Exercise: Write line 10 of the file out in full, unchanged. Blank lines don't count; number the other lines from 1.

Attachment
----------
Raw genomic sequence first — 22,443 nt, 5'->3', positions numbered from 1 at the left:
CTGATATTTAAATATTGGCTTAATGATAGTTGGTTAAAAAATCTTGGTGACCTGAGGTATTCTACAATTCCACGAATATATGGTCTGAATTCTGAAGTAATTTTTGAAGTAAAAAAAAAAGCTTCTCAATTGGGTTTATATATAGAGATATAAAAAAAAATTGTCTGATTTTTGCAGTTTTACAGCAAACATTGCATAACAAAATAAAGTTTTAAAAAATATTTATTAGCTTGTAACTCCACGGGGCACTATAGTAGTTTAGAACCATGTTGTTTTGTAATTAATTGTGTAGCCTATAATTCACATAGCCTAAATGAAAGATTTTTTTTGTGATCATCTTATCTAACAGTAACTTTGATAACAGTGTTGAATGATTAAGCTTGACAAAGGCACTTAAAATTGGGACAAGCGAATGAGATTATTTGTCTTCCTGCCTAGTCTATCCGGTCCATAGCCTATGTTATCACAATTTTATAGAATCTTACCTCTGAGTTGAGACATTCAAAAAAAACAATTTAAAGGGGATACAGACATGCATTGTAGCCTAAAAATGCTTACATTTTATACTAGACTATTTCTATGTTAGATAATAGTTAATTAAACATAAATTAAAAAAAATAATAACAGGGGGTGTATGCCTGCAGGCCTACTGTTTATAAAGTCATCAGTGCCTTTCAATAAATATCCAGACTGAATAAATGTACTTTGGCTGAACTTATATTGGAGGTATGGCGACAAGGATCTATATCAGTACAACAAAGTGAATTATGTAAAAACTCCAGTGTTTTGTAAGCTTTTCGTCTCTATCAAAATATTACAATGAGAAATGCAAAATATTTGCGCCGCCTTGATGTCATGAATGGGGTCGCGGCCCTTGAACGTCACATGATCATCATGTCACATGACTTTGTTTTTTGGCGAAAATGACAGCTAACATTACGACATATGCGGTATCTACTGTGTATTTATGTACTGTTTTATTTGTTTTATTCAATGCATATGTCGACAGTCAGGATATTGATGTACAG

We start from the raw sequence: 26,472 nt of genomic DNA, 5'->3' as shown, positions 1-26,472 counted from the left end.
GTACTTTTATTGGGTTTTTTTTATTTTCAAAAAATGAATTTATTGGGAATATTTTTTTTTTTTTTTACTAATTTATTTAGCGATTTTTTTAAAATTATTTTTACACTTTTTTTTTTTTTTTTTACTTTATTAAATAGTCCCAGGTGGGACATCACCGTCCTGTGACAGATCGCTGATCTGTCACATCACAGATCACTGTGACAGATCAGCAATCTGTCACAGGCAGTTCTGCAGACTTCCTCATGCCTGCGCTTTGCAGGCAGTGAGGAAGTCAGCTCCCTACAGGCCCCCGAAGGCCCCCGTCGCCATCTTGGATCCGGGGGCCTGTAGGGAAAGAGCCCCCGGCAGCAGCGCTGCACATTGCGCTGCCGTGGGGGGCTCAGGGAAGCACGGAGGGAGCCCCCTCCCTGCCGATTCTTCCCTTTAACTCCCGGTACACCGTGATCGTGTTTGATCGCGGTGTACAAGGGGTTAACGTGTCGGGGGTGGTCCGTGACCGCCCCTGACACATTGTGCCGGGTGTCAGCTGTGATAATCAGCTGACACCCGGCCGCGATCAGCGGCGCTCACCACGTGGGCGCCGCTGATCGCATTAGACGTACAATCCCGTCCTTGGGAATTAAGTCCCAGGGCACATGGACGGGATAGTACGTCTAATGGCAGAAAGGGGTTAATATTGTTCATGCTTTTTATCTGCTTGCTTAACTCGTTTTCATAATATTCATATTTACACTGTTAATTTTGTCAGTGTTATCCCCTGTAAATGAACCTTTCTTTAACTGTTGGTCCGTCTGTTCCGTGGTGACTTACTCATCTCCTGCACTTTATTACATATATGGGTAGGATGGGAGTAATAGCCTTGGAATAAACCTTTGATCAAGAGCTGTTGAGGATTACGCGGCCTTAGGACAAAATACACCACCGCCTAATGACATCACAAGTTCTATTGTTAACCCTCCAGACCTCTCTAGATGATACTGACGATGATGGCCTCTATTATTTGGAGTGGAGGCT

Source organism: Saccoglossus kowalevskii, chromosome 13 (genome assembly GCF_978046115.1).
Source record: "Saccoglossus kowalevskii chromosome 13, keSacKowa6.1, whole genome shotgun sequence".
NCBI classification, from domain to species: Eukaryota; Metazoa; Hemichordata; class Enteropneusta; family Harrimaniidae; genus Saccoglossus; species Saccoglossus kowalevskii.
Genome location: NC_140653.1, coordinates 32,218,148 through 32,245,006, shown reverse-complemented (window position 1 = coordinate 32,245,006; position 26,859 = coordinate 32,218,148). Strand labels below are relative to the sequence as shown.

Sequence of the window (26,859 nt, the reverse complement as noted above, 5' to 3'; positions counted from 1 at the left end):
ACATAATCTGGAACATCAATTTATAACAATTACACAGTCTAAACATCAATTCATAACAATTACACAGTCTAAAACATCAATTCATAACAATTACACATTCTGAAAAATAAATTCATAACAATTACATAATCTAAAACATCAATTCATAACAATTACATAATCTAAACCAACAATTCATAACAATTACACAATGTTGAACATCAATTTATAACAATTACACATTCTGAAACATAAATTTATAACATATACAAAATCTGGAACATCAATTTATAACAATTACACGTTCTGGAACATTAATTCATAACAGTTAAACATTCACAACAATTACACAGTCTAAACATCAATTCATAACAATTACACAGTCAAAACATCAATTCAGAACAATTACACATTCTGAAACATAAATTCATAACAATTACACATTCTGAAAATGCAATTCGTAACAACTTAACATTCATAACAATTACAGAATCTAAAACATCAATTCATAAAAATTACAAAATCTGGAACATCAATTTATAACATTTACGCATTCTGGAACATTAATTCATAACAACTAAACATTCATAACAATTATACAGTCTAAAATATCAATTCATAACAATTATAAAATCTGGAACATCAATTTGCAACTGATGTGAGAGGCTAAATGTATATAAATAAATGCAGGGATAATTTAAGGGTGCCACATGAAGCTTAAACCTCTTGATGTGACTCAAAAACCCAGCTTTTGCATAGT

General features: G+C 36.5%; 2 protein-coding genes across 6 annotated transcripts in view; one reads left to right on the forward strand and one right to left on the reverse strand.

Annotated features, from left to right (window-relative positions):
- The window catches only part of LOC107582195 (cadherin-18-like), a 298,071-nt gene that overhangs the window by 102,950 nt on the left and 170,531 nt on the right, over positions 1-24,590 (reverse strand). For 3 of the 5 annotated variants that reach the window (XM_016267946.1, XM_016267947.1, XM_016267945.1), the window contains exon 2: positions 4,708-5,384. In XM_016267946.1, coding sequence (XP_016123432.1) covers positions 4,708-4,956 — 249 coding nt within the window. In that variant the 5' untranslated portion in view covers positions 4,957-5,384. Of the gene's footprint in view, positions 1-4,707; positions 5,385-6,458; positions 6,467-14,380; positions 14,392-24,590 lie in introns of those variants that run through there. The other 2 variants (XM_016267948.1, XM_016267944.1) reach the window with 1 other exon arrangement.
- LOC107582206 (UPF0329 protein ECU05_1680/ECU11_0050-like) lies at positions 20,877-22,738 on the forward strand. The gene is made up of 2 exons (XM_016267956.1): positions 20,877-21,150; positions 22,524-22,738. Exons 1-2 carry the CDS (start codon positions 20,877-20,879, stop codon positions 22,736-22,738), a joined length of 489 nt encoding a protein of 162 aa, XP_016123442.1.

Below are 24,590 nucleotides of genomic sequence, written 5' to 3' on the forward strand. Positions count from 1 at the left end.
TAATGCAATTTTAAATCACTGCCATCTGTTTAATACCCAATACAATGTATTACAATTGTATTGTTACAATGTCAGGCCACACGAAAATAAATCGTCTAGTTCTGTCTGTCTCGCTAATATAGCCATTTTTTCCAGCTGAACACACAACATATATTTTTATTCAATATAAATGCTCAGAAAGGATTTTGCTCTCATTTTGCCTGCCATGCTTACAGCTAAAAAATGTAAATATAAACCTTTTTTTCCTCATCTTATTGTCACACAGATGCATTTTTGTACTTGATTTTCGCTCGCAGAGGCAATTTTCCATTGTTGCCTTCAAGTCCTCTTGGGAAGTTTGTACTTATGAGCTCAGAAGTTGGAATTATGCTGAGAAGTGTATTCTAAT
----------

ACATAATCTGGAACATCAATTTATAACAATTACACAGTCTAAACATCAATTCATAACAATTACACAGTCTAAAACATCAATTCATAACAATTACACATTCTGAAAAATAAATTCATAACAATTACATAATCTAAAACATCAATTCATAACAATTACATAATCTAAACCAACAATTCATAACAATTACACAATGTTGAACATCAATTTATAACAATTACACATTCTGAAACATAAATTTATAACATATACAAAATCTGGAACATCAATTTATAACAATTACACGTTCTGGAACATTAATTCATAACAGTTAAACATTCACAACAATTACACAGTCTAAACATCAATTCATAACAATTACACAGTCAAAACATCAATTCAGAACAATTACACATTCTGAAACATAAATTCATAACAATTACACATTCTGAAAATGCAATTCGTAACAACTTAACATTCATAACAATTACAGAATCTAAAACATCAATTCATAAAAATTACAAAATCTGGAACATCAATTTATAACATTTACGCATTCTGGAACATTAATTCATAACAACTAAACATTCATAACAATTATACAGTCTAAAATATCAATTCATAACAATTATAAAATCTGGAACATCAATTTGCAACTGATGTGAGAGGCTAAATGTATATAAATAAATGCAGGGATAATTTAAGGGTGCCACATGAAGCTTAAACCTCTTGATGTGACTCAAAAACCCAGCTTTTGCATAGT